The Ghibli S GranSport is a sports model, so even on its default setting the standard ‘Skyhook’ adaptive air suspension is tautly damped, providing a firm ride. Push the centre console’s suspension button and things become even firmer in Sport, rating as almost uncomfortable on our chopped and lumpy rural back road drive loop. It’s a setting best kept for smoother city streets or the racetrack, then.
The Ghibli’s newly fitted electrically assisted steering system is a game of two halves. In its default mode and at city speeds it is feather light, allowing you to twirl it almost one-fingered from lock to lock. Hit the sport button and, along with an exhaust system now bypassing the silencers (instead of waiting until 3000rpm) to give the V6 a meatier flavour under acceleration, the steering weights up considerably. However, weight does not equal feel, and the Ghibli’s ability to communicate what the front wheels are doing is somewhat muted. Tip it hard into a corner and it’s more a matter of trust until you find the point where it will start to understeer gradually and predictably.
The Ferrari-built V6 now stumps up 321kW and 580Nm, up from the MY17 Ghibli’s 301kW/550Nm, sent to the rear wheels via an eight-speed ZF automatic. Engineering challenges have ruled out right-hand-drive versions of the all-wheel-drive European Ghibli. Maserati doesn’t specify how the V6’s performance lift has come about, but it’s enough to wipe 0.1sec off the 0-100km/h sprint (now 4.9sec) and increase top speed to 286km/h.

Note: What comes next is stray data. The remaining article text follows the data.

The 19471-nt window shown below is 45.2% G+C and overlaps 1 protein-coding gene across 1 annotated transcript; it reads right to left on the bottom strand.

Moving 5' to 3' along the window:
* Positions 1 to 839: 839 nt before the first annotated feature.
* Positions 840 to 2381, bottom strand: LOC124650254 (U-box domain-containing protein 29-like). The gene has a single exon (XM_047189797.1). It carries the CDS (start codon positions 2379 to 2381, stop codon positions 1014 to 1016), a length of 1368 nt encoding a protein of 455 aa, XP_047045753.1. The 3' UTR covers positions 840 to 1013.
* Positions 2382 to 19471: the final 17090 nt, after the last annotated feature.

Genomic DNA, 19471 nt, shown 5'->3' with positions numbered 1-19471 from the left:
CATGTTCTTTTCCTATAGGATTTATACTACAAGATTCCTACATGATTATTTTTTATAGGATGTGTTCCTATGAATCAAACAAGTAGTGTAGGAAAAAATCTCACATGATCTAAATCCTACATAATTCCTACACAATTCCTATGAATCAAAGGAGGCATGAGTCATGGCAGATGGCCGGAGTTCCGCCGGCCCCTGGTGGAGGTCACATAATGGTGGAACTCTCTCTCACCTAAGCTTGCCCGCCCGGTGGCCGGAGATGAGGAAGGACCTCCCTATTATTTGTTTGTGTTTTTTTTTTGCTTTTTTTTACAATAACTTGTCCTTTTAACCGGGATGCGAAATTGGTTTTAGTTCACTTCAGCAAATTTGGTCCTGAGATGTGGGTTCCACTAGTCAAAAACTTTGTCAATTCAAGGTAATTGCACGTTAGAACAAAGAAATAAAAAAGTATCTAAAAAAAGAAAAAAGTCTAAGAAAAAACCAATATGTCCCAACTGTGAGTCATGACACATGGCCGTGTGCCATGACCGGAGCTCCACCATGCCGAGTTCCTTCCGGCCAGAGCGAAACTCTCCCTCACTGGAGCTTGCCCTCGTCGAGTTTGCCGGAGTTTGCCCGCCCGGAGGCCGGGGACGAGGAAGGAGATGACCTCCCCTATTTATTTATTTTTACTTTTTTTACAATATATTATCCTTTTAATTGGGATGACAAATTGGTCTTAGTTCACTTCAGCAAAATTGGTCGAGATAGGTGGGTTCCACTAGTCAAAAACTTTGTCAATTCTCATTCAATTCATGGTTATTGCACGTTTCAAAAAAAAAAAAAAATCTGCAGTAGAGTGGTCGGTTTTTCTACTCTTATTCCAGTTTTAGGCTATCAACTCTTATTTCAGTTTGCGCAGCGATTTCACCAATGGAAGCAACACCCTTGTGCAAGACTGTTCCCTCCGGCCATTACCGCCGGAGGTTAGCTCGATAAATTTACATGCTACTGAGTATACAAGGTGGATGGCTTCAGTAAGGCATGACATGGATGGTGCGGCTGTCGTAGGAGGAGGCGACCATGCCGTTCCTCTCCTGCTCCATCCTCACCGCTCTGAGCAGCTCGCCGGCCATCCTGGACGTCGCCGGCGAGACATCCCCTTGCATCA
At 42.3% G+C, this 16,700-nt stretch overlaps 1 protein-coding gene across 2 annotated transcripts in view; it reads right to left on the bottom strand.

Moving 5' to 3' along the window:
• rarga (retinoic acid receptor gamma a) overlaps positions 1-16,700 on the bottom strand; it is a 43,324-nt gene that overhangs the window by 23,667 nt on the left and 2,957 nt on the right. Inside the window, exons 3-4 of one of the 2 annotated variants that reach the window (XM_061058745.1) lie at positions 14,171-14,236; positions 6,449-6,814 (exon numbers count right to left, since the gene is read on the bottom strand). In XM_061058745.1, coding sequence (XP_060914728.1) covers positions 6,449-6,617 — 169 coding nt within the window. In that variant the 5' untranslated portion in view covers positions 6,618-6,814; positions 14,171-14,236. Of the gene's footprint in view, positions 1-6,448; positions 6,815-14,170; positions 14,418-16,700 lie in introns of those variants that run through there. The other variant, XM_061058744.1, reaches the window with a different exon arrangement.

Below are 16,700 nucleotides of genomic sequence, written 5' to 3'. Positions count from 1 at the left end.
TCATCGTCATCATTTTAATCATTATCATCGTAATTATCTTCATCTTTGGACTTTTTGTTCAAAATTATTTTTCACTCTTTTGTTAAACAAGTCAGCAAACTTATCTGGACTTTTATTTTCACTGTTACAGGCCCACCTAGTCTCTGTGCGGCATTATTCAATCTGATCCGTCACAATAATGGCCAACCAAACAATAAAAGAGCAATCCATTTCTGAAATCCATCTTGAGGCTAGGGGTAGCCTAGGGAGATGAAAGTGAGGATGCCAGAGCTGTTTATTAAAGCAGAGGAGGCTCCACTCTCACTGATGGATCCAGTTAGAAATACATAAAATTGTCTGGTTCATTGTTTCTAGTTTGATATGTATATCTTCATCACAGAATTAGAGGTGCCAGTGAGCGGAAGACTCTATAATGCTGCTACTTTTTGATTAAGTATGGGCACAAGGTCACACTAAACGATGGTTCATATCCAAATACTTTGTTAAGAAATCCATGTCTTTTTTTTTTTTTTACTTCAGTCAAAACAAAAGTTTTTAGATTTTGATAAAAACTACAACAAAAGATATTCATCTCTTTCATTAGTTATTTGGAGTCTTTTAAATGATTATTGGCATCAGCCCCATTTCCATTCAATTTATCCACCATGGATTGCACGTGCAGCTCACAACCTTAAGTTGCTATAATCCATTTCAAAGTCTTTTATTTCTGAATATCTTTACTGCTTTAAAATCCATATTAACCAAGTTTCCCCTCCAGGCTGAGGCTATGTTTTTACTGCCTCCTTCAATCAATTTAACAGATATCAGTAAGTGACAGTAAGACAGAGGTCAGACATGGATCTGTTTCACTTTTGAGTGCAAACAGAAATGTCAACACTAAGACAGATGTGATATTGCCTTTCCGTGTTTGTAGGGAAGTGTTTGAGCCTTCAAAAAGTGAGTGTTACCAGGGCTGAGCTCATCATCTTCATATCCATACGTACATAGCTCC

But the acoustics of that muscular V6 are too muted in the Ghibli S, even with the exhaust opened up in Sport. Our chase car, an almost identically engined Levante S GranSport, growled and snarled with enthusiasm when pushed hard,though its volume may have had something to do with its missing luggage bay cover (it was used to ferry luggage) allowing the exhaust’s acoustics to resonate better. Almost all that theatre – audible from the outside – is lost inside the Ghibli’s cosy cabin.
When giving its all, the Ghibli S GranSport’s acceleration is brisk rather than manic, even from step-off where there’s almost no sign of turbo lag. The ZF eight-speeder’s changes are crisp and smooth, though pace doesn’t build as rapidly as Maserati’s on-paper specs would suggest.
It’s somewhat disappointing that sister brand Alfa Romeo’s much cheaper Giulia QV feels like a more accomplished and talented car than the more expensive, range-topping Ghibli. You could easily expand that assessment to include the Maserati’s German rivals.
The latest MY18 update to the mid-size Maserati is definitely welcome. It means the Ghibli S is better than it was before, but as a tribute to the brand’s long motorsport heritage, the addition of the GranSport badge to the Ghibli range is more of a nod than a hat tip.
2018 MASERATI GHIBLI S GRANSPORT SPECS
Model: Maserati Ghibli S GranSport
Engine: 2979cc V6 (60˚), dohc, 24v, twin-turbo
Max power: 321kW @ 5500rpm
Max torque: 580Nm @ 2250-4000rpm
Transmission: 8-speed automatic
0-100km/h: 4.9sec (claimed)
Fuel economy: 9.6L/100km
On sale: Now